txu-oclc-192062619-middle_east_pol_2008Roughly speaking the Middle-East sweeps south from Egypt through Israel, Lebanon, Jordan and the Arabian Peninsula, through to Iran and Turkey. The majority of the people speak Arabic and share a common heritage. While parts of the Middle-East are largely desert, elsewhere it is a fertile basin. The first great influence on the regions food came Persian Empire between 550 BC–330 BC. This was followed by the expansion of the Greek and Roman empires and then the spread of Islam from Arabia.

As a member of the Ottoman Empire for hundreds of years, there are a number of similarities between many of the dishes found in both Turkey, and the Middle East, especially Syria, Egypt and Lebanon. The most notable are the breads, kebabs, the use of yoghurt and stuffed vegetables. Although the cuisines of the various countries in the Middle East may differ, there is a common thread, especially regarding mezzes, stuffed vegetables and rich sweetmeats.

Of all the Middle East cuisines cuisines the Jordanian is the most basic, while the Lebanese are known for their stylish presentation and infinite variety of dishes. Today it is this cuisine that dominates the region, with Lebanese chefs found in most of the top restaurants throughout the region. If any race lives to eat, it is the Lebanese, a nation of entrepreneurs who find any excuse to mix business with the pleasures of eating. They are an incredibly hospitable race who have a saying – when someone is in your house they are your family. It is not uncommon for invited guests to bring guests themselves.

31251_lBeing at the crossroads between east and west, spices play an important role in the region’s cuisine. The most commonly used spices are:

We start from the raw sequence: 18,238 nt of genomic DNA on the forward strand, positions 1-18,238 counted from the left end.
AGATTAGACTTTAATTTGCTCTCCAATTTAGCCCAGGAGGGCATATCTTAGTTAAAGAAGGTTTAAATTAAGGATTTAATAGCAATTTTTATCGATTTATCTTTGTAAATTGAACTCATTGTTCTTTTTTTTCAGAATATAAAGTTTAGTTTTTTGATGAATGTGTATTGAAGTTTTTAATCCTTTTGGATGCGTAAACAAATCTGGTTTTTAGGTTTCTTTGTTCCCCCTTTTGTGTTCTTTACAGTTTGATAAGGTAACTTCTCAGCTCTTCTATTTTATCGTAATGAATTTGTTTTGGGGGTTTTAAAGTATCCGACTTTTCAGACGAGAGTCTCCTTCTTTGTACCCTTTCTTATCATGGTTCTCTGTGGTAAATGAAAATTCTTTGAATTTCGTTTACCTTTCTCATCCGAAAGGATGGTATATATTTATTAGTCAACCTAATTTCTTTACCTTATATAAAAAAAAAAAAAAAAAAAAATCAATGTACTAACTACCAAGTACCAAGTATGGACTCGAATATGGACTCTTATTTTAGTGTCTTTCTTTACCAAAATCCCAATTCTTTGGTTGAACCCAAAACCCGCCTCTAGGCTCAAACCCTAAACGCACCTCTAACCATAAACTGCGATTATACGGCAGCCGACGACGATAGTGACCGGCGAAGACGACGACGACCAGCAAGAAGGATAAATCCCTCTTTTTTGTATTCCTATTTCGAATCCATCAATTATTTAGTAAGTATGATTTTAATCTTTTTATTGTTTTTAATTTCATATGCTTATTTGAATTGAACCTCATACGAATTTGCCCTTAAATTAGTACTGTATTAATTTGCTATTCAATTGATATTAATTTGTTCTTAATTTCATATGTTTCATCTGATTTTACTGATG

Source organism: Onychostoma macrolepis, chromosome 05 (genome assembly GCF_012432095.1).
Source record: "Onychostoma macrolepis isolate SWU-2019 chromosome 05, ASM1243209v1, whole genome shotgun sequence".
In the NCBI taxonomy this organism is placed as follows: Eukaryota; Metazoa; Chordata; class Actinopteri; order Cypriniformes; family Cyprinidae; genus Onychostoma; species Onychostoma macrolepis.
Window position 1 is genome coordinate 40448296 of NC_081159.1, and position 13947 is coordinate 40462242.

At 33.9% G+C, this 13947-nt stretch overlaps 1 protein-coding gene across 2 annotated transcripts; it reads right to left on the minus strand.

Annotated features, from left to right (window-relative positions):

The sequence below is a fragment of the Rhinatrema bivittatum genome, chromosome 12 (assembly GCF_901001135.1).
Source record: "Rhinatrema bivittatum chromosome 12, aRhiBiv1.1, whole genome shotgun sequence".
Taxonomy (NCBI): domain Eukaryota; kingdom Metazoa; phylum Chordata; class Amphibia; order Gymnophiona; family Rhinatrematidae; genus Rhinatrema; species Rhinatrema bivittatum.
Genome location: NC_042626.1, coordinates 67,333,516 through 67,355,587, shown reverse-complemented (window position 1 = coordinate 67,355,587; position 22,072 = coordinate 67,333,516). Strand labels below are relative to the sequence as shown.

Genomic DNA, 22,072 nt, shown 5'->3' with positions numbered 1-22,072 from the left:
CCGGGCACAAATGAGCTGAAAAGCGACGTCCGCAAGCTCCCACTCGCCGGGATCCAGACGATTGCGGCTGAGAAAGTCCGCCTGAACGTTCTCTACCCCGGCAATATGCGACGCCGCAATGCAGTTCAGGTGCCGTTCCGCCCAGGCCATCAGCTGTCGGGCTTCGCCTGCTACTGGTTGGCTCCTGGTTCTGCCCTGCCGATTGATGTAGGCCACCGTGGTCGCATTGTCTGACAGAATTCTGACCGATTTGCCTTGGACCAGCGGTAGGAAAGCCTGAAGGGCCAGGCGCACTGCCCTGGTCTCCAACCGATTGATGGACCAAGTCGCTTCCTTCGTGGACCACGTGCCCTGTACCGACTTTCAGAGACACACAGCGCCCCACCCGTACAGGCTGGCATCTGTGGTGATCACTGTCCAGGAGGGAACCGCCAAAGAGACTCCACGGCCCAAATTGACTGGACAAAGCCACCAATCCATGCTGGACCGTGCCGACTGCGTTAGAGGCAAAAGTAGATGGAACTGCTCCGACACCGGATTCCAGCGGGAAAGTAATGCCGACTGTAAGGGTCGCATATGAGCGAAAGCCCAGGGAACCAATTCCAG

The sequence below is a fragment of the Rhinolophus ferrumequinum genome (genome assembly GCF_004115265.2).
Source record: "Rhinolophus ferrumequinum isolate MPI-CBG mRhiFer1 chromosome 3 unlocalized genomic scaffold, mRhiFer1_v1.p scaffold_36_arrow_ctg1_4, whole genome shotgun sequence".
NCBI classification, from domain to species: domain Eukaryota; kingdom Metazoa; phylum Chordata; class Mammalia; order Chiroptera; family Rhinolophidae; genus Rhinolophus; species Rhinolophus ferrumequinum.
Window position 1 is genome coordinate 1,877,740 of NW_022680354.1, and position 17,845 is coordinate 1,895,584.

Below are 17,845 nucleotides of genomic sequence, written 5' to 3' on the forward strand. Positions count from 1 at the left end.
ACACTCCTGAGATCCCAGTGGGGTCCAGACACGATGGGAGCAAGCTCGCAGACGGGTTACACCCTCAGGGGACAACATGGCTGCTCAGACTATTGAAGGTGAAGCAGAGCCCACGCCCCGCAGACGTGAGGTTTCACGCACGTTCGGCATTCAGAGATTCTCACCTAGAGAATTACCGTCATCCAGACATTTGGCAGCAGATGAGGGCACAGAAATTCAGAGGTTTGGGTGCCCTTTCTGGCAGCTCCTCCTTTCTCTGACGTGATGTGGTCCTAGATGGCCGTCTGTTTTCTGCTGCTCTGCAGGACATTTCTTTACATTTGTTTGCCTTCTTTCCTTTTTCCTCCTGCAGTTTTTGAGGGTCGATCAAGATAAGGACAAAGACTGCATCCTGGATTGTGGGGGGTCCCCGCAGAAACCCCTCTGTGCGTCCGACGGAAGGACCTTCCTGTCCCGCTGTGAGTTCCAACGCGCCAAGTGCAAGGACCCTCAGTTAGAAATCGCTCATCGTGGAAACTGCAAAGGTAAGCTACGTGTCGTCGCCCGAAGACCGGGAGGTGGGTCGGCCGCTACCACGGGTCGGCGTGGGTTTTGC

• Anise seed – an oil bearing seed with a strong licorice flavour.
  • Allspice – a berry with a fragrance similar to a blend of cinnamon, nutmeg and cloves, used in stuffings.
  • Cardamom – the most commonly used spice throughout the Middle-East blended with meat, desserts and even coffee.
  • Paprika – used for flavour (chilli has really restricted its use to Yemen).
  • Cinnamon – used in a variety of dishes from meats to desserts.
  • Cloves – often used in conjunction with cinnamon.
  • Coriander – native of the region, the seeds being the most frequently used part of the plant.
  • Cumin – native of the region, its delicate aroma is found in many vegetable dishes and salads.
  • Fenugreek seeds – used to thicken stews.
  • Sesame seeds (and Tahini) – raw or roasted sprinkled into dishes, while the ground seeds are used to make tahini sauce, the Middle-Eastern mother sauce, as soy sauce is to the East.
  • Sumak – a sour powder with a lemony flavour, substitute for lemons.
  • Pomegranate molasses – similar to treacle with sweet/sour flavour.



Wickedfood Cooking School

Sunninghill – (011) 234-3252 sunninghill@wickedfood.co.za

Wickedfood Cooking School Johannesburg runs cooking classes throughout the year at its purpose-built cooking studios. We offer a variety of Middle Eastern cooking classes. Cooking classes are run in the mornings and evenings 7 days a week (subject to a minimum of 12 people). This team building venue is also popular for corporate events and private functions – team building cooking classes, birthdays, kitchen teas, and dinner parties with a difference.

Our cookery classes are hands-on, where every person gets to participate in the preparation of the dishes. They are also a lot of fun where you not only learn new skills, but get to meet people with similar interests. For corporate groups and team building cooking classes these classes are a novel way of creating staff interaction or entertaining clients.